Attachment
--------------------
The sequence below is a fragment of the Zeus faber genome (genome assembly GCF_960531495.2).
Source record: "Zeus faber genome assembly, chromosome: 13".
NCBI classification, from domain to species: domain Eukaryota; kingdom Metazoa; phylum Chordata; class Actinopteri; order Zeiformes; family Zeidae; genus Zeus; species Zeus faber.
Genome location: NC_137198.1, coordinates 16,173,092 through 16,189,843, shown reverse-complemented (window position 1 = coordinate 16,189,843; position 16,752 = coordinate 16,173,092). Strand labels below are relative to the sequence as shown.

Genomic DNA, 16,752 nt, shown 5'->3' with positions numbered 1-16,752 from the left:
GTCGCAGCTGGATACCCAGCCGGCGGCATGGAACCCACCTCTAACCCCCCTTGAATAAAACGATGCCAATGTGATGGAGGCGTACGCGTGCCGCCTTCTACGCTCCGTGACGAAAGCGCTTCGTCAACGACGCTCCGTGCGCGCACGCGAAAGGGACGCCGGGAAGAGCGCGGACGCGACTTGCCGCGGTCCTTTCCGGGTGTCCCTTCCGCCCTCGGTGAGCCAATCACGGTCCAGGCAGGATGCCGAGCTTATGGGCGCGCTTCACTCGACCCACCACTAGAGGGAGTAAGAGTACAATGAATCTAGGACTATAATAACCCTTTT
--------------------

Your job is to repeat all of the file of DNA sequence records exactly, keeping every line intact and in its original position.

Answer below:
The sequence below is a fragment of the Zeus faber genome (genome assembly GCF_960531495.2).
Source record: "Zeus faber genome assembly, chromosome: 13".
NCBI classification, from domain to species: domain Eukaryota; kingdom Metazoa; phylum Chordata; class Actinopteri; order Zeiformes; family Zeidae; genus Zeus; species Zeus faber.
Genome location: NC_137198.1, coordinates 16,173,092 through 16,189,843, shown reverse-complemented (window position 1 = coordinate 16,189,843; position 16,752 = coordinate 16,173,092). Strand labels below are relative to the sequence as shown.

Genomic DNA, 16,752 nt, shown 5'->3' with positions numbered 1-16,752 from the left:
GTCGCAGCTGGATACCCAGCCGGCGGCATGGAACCCACCTCTAACCCCCCTTGAATAAAACGATGCCAATGTGATGGAGGCGTACGCGTGCCGCCTTCTACGCTCCGTGACGAAAGCGCTTCGTCAACGACGCTCCGTGCGCGCACGCGAAAGGGACGCCGGGAAGAGCGCGGACGCGACTTGCCGCGGTCCTTTCCGGGTGTCCCTTCCGCCCTCGGTGAGCCAATCACGGTCCAGGCAGGATGCCGAGCTTATGGGCGCGCTTCACTCGACCCACCACTAGAGGGAGTAAGAGTACAATGAATCTAGGACTATAATAACCCTTTT